Having a file open for reading simply means that the OS will prevent other programs from trying to write to that file, and has nothing to do with the physical operation of the hard drive. The hard drive is not actually doing anything when a file is "open". It only actually reads data from the disk when the file is first opened, after that it is free to do other things. Normally it only takes a fraction of second to actually read the data, but extremely large files take a lot longer.

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nybble41
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April 29, 2012, 04:25:21 AM
 #25

I was having similar performance issues myself. I've been running the official Bitcoin client since the blockchain was only a hundred MB or so, and it was taking several minutes just to get past the splash screen. Defragmenting the blockchain database reduced that to a few seconds. Apparently growing a file by over a gigabyte in small increments, over a long period of time, leads to very inefficient access patterns. Who would have thought?  Smiley

Anyway, to defragment the files I just made copies of blk0001.dat and blkindex.dat in the wallet directory ($HOME/.bitcoin by default on Unix platforms), and then renamed the copies over the original files. To avoid corruption, be sure the program isn't running at the time.
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April 29, 2012, 04:38:42 AM
 #26

Having a file open for reading simply means that the OS will prevent other programs from trying to write to that file, and has nothing to do with the physical operation of the hard drive. The hard drive is not actually doing anything when a file is "open". It only actually reads data from the disk when the file is first opened, after that it is free to do other things. Normally it only takes a fraction of second to actually read the data, but extremely large files take a lot longer.
This is incorrect. Opening a file merely returns a reference to it; the contents of the file are not read into memory. At most a few blocks from the beginning of the file (at most a few MB) might be read in under the expectation that the application will ask for them next. The rest of the data is only read from the hard disk due to requests from the application. Once the data has been read into memory, future requests for the same data may not require access to the disk--but there is a limit to how much can be cached. In general, the total sizes of all the open files add up to much more than the amount RAM available to cache them. If the data isn't in the cache it will have to be re-read from the disk.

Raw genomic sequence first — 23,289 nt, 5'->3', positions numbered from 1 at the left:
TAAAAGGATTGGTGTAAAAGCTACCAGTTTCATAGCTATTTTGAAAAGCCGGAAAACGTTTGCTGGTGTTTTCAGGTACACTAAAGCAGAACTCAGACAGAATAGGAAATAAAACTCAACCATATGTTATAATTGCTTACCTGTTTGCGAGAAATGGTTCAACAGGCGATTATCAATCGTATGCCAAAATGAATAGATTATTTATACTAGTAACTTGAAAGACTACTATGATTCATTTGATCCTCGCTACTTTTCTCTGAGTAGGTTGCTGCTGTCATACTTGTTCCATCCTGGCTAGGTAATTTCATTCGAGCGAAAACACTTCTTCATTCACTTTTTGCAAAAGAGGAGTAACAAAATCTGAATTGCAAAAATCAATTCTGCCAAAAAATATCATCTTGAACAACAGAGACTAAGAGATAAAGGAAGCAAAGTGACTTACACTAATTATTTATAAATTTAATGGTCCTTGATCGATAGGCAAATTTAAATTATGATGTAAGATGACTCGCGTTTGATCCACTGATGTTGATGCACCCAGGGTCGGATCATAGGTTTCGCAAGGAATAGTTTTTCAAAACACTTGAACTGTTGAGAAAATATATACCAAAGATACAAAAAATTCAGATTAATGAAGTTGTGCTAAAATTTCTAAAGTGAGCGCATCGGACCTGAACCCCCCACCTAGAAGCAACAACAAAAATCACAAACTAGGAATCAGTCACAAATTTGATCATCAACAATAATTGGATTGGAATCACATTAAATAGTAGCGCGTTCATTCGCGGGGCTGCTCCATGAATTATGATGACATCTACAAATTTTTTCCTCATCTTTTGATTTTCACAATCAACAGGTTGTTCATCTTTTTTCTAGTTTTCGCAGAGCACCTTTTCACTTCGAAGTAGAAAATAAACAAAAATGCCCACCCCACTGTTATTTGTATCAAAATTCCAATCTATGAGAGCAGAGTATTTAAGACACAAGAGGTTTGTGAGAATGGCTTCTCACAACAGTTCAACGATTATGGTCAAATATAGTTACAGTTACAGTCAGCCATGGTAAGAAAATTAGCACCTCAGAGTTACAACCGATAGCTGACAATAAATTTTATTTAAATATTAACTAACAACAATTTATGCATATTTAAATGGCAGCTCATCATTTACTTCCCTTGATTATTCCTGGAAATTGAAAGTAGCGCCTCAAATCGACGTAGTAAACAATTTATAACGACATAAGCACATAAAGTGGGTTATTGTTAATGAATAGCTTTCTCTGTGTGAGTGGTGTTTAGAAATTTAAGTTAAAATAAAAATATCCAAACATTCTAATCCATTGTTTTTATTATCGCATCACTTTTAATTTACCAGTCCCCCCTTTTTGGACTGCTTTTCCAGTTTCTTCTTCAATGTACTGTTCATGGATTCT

Requests from multiple applications can be interleaved, and a good I/O scheduler will make sure that requests from one application do not completely prevent other applications from accessing the disk. There will be a impact on performance, of course, since the disk is shared, and if a lot of seeking is required to access both files the slowdown can be significant compared to linear reads. Minimizing seeking by grouping nearby requests is also part of the I/O scheduler's job.
corourke
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April 29, 2012, 04:09:16 PM
 #27

I noticed this too! My FPS for games was getting killed JUST running bitcoin. No mining involved. Thanks for all the useful info Smiley

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April 29, 2012, 05:04:20 PM
 #28

blockchain.info is a web wallet that gives you full control of the private keys if you don't want a full desktop app.

rvbfreak
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April 29, 2012, 05:26:27 PM
 #29

Why is the actual bitcoin client so cumbersome?Without having the 'generate' function turned on, it seems pretty lightweight to me.
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April 29, 2012, 06:55:14 PM
 #30

Why is the actual bitcoin client so cumbersome?Without having the 'generate' function turned on, it seems pretty lightweight to me.
I usually find just the initial blockchain download cumbersome.  After that, my system runs fine, but I also have a pretty powerful system.

Each block has to be verified, and doing this requires a bunch of math that can slow a CPU down.